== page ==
I’ve now worked out pretty well how the battery is going to come together. There will be 3 main packs in the bulk of the battery cage, and a fourth one sitting on the top. There will also be a couple of rows sitting on top of that. I made some placeholder packs out of the 18650 cell holders and a handful of cells. These placeholder packs were very useful in helping me to get the spacing right when welding together the mounting tabs and upper rail.
Each mounting tab will have a bolt through it that will pass through the entire plastic cell holder pack (through one of the gaps). I’ve 3D printed some large plastic spacers out of ABS to help properly secure the battery packs. In the bottom section (pictured below), there will be about 810 cells, or approximately 60% of the cells I intend on using.
The next step was to weld up the rail for the top layer of battery cells. This is the same size as one of the 3 packs in the bottom section, but is fitted sideways to maximise space. As you can see in the picture below, the top rail extends out the front of the main chassis a small amount. It’s pretty close to the front mud flap, but there should be enough room to avoid any problems. This top section isn’t “structural” as such, and it’s only job is to hold a small amount of batteries in place and be a convenient place to attach a sheet metal cover to enclose everything.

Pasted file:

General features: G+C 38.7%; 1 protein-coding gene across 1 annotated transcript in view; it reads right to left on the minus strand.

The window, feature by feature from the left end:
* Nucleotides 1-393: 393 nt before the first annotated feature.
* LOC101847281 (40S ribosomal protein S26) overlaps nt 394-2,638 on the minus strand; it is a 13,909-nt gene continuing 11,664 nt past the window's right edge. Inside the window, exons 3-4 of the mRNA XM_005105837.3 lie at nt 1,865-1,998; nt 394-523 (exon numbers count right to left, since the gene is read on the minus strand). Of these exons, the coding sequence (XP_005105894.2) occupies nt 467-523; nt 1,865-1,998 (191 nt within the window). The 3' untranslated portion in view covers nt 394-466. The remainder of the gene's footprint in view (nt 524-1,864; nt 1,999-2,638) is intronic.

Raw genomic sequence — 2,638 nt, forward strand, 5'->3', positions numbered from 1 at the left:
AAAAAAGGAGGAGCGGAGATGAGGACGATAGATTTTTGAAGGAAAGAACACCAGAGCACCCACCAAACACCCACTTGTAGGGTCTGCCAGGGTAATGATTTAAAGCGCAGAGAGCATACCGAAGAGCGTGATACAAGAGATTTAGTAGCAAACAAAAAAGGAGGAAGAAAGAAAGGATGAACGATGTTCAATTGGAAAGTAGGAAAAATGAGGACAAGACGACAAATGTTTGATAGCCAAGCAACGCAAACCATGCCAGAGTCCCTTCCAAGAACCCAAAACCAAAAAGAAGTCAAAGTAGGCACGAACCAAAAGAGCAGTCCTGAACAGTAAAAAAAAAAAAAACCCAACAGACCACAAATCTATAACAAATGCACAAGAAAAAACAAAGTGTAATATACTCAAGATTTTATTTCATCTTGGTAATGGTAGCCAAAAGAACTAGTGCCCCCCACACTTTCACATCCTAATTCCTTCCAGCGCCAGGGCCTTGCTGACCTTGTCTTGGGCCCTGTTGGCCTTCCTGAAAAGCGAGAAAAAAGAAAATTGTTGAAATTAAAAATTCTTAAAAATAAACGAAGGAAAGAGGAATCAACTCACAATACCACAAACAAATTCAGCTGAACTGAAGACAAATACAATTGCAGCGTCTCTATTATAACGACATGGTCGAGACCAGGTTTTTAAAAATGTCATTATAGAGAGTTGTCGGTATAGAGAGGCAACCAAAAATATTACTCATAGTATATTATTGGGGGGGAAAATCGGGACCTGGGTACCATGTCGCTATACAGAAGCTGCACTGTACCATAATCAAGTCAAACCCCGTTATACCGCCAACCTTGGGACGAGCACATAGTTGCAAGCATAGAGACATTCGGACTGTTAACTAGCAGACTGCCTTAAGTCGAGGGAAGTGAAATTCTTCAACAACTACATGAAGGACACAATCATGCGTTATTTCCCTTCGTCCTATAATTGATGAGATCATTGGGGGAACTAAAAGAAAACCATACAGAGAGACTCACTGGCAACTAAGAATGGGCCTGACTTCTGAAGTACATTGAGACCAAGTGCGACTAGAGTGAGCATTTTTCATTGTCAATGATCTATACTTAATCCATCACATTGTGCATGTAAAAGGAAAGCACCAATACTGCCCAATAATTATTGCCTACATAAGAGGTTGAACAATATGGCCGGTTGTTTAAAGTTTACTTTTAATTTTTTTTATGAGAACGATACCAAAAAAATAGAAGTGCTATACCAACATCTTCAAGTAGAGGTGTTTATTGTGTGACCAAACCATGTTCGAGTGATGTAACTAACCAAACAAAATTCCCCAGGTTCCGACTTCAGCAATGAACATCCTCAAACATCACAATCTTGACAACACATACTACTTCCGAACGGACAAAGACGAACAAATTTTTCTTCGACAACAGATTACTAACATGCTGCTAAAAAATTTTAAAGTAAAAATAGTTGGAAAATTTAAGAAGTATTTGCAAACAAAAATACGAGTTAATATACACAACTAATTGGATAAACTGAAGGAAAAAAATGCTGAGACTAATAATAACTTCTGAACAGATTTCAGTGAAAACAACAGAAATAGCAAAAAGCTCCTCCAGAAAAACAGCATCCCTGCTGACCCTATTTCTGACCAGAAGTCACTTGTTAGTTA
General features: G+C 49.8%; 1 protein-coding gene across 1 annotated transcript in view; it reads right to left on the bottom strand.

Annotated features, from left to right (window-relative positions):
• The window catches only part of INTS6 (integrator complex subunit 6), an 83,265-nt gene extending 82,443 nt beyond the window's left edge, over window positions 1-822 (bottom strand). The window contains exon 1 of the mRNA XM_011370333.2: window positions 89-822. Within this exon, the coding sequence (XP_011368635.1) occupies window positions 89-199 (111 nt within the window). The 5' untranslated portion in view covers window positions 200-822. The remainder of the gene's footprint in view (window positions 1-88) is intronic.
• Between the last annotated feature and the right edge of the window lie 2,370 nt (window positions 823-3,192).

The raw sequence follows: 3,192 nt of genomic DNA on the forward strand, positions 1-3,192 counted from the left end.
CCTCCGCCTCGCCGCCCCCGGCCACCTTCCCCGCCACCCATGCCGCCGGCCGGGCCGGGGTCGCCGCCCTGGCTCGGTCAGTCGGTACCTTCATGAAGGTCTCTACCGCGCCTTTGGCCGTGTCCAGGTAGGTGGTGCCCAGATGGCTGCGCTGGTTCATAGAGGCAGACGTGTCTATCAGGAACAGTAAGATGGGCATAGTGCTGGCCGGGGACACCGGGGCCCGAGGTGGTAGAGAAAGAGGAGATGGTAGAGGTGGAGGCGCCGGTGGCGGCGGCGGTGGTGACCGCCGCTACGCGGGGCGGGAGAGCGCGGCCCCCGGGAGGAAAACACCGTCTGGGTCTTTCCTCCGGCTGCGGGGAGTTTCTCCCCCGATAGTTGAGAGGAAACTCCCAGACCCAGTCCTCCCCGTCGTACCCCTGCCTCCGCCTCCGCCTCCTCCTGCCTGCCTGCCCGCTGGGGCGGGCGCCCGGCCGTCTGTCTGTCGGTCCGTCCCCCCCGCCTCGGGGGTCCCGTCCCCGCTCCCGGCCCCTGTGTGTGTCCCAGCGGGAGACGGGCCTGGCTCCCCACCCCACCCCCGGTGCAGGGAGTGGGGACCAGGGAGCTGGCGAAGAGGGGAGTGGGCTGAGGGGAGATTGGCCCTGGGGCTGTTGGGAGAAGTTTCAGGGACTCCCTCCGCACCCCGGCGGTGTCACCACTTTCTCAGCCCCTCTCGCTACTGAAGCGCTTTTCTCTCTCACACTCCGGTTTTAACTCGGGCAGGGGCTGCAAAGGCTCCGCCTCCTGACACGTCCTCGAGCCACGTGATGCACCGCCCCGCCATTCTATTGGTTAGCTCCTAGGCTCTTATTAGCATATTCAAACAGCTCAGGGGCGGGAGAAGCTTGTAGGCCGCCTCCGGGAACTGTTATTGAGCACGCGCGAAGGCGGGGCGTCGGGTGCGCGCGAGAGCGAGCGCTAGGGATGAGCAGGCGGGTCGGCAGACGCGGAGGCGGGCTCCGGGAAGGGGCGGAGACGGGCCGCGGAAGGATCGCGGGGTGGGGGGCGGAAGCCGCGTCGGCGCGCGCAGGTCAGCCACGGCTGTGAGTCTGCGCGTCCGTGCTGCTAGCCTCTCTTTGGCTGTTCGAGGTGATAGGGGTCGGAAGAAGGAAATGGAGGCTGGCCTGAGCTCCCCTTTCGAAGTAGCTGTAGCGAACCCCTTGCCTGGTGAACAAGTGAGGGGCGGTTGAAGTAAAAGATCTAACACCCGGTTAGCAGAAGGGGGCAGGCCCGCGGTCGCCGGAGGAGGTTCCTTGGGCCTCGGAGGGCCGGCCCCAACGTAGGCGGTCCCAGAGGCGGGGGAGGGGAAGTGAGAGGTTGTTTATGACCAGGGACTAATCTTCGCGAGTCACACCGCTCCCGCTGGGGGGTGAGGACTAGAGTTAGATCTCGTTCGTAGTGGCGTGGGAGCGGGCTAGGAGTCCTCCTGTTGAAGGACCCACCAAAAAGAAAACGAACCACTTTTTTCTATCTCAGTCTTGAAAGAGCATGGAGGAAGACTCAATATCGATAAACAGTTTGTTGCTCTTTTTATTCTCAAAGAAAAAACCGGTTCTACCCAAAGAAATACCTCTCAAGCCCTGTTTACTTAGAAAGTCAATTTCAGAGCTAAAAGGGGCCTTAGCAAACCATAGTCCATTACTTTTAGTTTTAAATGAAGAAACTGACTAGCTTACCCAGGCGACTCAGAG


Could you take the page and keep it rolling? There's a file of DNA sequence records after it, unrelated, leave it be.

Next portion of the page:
My Type 1 charging port arrived so I decided to mount it on the bike. Even though it’s getting a bit old and isn’t as popular, I went with a type 1 port because my Nissan Leaf uses it too. This will make it much easier to share the charger from the Leaf, etc. I ended up welding a small angled section of steel to the battery cage and used a Linisher to remove a curved section to fit around the plug socket. Once this was welded on and the holes were drilled out, I could bolt the Type 1 port onto it. The wiring attached to the Type 1 plug is long enough to reach anywhere in the bike that I’d want to put the charger so that will make it convenient to hook it up when the time comes.
That’s it for now! Stay tunes for a battery update and a little more work on the electronics side of things.